Is Yours a 'Disposable' Practice?
Ours is a disposable society. Undoubtedly, you've heard that comment before and likely observed it many times. We take for granted that the products, the services, even the people that we rely on and interact with can be replaced. Today, it is often cheaper and less hassle to simply buy a new television than repair the old outdated one. Purchase a major appliance, and you are likely to find that at least some retailers will include the extended warranty at no additional charge. Why? Because they acknowledge that at least one major function of the product will likely go bad within a few years. It's now expected.
Evidently, a fair number of businesses are treating the customer as a replaceable commodity as well. Consequently, consumer loyalty is hitting the skids. Less than one-quarter (23%) of consumers felt "very loyal" to their providers, while 24% said they had no loyalty at all, according to a survey of more than 10,000 consumers by Accenture, a management consulting company.
Although we may expect excellent customer service, only rarely do we actually experience it. Many companies are well-versed in “talking-the-talk” of service, but a select few can “walk-the-walk” and actually deliver it. And it is for that reason that the vast majority of consumers see service providers as disposable as well.
The irony is that we've known for years that excellent customer service is the central ingredient in building and maintaining a successful business. So why is it that poor customer service continues to plague businesses driving consumers away? The main reason: Service providers of all types make promises they are not prepared to consistently deliver.
Dentistry is no different. Practices assert that patients have minimal wait, only to leave them sitting for 30 minutes. They claim to have “friendly and helpful staff.” Yet, they give little attention to what the words “friendly and helpful” mean to the patient. “Cheryl” the hygienist calls everyone “darlin,” as if she were the “Paula Dean” of dentistry. It’s not okay to call me “darlin” or “honey” or “sweety” or any other term of endearment. I’ve even seen situations in which elderly patients were referred to as “Gramps” or “Granny!” Patients want to be treated with dignity and respect. If you want to give them a name, I suggest using the one that belongs to the patient. Don’t mistake pet names for being “friendly.” For most, those words are like nails on a chalkboard.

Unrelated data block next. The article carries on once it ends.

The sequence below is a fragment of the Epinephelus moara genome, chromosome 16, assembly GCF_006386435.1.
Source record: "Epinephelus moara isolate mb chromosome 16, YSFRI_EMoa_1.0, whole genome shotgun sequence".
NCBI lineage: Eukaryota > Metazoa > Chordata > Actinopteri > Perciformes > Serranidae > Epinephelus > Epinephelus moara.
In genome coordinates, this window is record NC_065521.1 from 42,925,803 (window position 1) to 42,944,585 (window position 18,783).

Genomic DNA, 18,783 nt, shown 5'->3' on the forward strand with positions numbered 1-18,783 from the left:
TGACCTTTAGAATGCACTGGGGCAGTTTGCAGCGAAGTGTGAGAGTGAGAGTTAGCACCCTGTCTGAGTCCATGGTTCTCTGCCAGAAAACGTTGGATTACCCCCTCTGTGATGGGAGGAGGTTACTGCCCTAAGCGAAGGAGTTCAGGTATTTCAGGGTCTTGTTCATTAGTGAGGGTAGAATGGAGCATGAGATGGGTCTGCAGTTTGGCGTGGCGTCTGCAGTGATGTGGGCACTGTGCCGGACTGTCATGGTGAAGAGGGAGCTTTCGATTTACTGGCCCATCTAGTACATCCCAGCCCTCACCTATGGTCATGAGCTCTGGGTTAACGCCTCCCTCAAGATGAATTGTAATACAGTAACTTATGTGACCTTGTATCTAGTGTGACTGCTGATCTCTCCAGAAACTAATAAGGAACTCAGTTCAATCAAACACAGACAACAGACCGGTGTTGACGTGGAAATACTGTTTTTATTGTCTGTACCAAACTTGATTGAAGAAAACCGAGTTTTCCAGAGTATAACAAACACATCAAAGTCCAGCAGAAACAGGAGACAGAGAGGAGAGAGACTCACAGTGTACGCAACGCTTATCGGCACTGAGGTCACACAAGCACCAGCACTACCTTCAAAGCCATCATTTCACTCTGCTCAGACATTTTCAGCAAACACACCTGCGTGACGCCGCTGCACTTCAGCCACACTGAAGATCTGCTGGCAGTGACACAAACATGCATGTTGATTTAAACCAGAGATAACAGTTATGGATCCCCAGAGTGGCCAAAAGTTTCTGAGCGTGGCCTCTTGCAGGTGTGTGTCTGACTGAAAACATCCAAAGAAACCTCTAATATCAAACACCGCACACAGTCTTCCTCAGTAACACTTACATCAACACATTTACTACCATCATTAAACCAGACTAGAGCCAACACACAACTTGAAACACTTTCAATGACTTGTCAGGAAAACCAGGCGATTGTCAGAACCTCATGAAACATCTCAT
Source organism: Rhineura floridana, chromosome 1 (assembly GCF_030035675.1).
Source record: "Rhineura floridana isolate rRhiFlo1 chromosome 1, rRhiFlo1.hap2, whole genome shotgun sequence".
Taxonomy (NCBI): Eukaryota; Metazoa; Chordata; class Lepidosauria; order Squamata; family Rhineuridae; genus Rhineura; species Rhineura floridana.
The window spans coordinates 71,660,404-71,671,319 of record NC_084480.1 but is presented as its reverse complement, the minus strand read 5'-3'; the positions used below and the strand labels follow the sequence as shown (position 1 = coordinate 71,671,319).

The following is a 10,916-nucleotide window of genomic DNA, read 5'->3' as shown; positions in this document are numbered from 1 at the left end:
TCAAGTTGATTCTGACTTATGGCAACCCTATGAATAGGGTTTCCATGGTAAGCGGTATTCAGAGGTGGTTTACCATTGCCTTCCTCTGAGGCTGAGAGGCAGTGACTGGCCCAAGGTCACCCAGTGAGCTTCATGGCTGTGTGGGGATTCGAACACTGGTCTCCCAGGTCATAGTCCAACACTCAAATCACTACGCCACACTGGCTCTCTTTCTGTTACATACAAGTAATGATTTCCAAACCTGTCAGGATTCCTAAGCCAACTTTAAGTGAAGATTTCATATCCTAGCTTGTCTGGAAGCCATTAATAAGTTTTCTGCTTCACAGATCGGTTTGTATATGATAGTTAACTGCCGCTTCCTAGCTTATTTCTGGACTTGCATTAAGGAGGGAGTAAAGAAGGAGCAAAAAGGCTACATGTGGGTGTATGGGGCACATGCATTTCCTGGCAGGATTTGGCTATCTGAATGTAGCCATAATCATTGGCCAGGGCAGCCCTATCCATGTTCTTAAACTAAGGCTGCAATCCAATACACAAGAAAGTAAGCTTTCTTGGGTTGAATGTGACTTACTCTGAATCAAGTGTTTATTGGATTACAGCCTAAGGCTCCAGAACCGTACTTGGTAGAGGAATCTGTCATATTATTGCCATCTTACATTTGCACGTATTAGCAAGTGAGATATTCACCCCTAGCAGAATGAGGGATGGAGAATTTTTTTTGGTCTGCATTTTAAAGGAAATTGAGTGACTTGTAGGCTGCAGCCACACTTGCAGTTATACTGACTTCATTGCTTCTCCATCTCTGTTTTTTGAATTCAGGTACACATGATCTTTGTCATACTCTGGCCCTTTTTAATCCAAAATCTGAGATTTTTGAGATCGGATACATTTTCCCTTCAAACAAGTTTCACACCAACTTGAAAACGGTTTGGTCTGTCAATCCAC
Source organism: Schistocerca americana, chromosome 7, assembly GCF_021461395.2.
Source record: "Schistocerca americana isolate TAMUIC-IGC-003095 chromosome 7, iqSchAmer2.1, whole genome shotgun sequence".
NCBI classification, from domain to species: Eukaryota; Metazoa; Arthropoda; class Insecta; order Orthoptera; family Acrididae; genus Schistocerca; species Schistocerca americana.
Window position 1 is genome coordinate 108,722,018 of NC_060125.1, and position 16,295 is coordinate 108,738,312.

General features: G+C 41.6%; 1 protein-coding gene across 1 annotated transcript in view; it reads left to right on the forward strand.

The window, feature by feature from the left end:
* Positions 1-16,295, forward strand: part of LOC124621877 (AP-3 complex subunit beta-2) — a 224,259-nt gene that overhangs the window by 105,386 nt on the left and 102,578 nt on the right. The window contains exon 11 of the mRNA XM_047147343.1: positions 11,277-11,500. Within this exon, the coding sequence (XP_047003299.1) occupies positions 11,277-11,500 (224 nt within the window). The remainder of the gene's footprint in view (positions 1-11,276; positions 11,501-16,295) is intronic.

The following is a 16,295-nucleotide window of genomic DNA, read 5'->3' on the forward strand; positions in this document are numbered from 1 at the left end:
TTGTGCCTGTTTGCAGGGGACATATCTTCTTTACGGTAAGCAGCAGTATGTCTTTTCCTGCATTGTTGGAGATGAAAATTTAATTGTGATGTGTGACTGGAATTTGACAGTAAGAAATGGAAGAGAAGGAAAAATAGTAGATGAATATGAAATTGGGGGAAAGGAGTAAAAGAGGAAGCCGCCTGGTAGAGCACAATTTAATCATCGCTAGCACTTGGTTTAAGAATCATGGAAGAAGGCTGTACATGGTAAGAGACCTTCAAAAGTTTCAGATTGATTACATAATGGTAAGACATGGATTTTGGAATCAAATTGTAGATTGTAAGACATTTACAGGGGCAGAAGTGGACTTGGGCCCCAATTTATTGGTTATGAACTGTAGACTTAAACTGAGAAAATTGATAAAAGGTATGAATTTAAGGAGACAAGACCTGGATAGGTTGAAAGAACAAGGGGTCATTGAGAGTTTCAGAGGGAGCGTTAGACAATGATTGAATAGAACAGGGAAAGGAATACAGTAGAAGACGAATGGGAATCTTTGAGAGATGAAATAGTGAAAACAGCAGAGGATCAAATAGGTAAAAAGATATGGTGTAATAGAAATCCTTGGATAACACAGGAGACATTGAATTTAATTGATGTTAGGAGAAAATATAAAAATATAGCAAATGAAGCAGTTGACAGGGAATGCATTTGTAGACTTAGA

On the flip side, there’s “Pat” at the front desk who is so busy filing electronic insurance claims she barely has a second to halfheartedly acknowledge the patient at the counter. The patient is uncomfortable because she feels like she must be doing something wrong and looks around for a sign or something that instructs her as to the “proper” way to check in, so as not to disturb Pat.
The dentist wants to improve production by increasing treatment acceptance, yet he doesn't want to consider the fact that his approach is often abrupt and off-putting for patients.
Certainly, it is much easier to expect excellent customer service from others than it is to take the magnifying glass to our own interactions with customers/patients. Yet, time and again, it is shown that those businesses consistently delivering quality customer service fare far better in virtually any economy. Consider a few statistics:
The top three drivers for investing in customer service training are:
1. Improve Customer Retention (42%)
Source: Aberdeen report - Customer Experience Management: Engaging Loyal Customers to Evangelize Your Brand
Patients simply will not put up with poor service. We live in a culture that is hyper aware of what good customer service should be. Practices, like most service providers, forget that they aren't competing against the dentist down the street. When it comes to customer service expectations, they are competing with Starbucks, Disney, and Nordstrom. When customers don't get what they expect, they will dispose of you and your business just as thoughtlessly as they will dispose of the paper coffee cup.
Next week, do you have the “Xcellence” Factor?
Want more of me? Click here to visit my blog, The Lighter Side, for more Dental Practice Management info.
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